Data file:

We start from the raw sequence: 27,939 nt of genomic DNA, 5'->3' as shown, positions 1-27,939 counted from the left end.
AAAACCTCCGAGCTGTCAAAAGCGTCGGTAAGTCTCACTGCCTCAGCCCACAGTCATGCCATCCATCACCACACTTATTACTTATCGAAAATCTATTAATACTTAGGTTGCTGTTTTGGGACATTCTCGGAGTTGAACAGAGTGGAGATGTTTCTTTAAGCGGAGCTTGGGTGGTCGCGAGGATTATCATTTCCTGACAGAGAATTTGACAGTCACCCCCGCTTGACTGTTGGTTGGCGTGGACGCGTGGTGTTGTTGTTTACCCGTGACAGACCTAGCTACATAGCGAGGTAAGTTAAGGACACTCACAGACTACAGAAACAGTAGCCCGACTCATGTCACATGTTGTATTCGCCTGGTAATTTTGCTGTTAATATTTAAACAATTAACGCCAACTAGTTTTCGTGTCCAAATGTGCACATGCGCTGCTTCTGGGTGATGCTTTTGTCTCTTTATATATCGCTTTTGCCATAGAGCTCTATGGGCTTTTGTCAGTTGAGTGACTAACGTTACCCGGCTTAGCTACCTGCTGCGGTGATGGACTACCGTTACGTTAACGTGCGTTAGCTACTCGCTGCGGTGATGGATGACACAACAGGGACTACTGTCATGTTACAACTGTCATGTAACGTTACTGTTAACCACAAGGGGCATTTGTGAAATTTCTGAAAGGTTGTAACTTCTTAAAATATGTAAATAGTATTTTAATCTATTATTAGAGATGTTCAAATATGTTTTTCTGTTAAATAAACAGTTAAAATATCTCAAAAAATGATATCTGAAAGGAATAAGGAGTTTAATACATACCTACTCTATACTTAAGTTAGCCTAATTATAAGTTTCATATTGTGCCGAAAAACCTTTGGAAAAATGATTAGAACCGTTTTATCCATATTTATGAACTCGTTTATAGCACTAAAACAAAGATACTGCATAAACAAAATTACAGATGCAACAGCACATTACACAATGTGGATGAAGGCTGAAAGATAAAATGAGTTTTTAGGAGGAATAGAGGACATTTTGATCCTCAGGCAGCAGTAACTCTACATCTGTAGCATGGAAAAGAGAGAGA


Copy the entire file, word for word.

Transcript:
We start from the raw sequence: 27,939 nt of genomic DNA, 5'->3' as shown, positions 1-27,939 counted from the left end.
AAAACCTCCGAGCTGTCAAAAGCGTCGGTAAGTCTCACTGCCTCAGCCCACAGTCATGCCATCCATCACCACACTTATTACTTATCGAAAATCTATTAATACTTAGGTTGCTGTTTTGGGACATTCTCGGAGTTGAACAGAGTGGAGATGTTTCTTTAAGCGGAGCTTGGGTGGTCGCGAGGATTATCATTTCCTGACAGAGAATTTGACAGTCACCCCCGCTTGACTGTTGGTTGGCGTGGACGCGTGGTGTTGTTGTTTACCCGTGACAGACCTAGCTACATAGCGAGGTAAGTTAAGGACACTCACAGACTACAGAAACAGTAGCCCGACTCATGTCACATGTTGTATTCGCCTGGTAATTTTGCTGTTAATATTTAAACAATTAACGCCAACTAGTTTTCGTGTCCAAATGTGCACATGCGCTGCTTCTGGGTGATGCTTTTGTCTCTTTATATATCGCTTTTGCCATAGAGCTCTATGGGCTTTTGTCAGTTGAGTGACTAACGTTACCCGGCTTAGCTACCTGCTGCGGTGATGGACTACCGTTACGTTAACGTGCGTTAGCTACTCGCTGCGGTGATGGATGACACAACAGGGACTACTGTCATGTTACAACTGTCATGTAACGTTACTGTTAACCACAAGGGGCATTTGTGAAATTTCTGAAAGGTTGTAACTTCTTAAAATATGTAAATAGTATTTTAATCTATTATTAGAGATGTTCAAATATGTTTTTCTGTTAAATAAACAGTTAAAATATCTCAAAAAATGATATCTGAAAGGAATAAGGAGTTTAATACATACCTACTCTATACTTAAGTTAGCCTAATTATAAGTTTCATATTGTGCCGAAAAACCTTTGGAAAAATGATTAGAACCGTTTTATCCATATTTATGAACTCGTTTATAGCACTAAAACAAAGATACTGCATAAACAAAATTACAGATGCAACAGCACATTACACAATGTGGATGAAGGCTGAAAGATAAAATGAGTTTTTAGGAGGAATAGAGGACATTTTGATCCTCAGGCAGCAGTAACTCTACATCTGTAGCATGGAAAAGAGAGAGA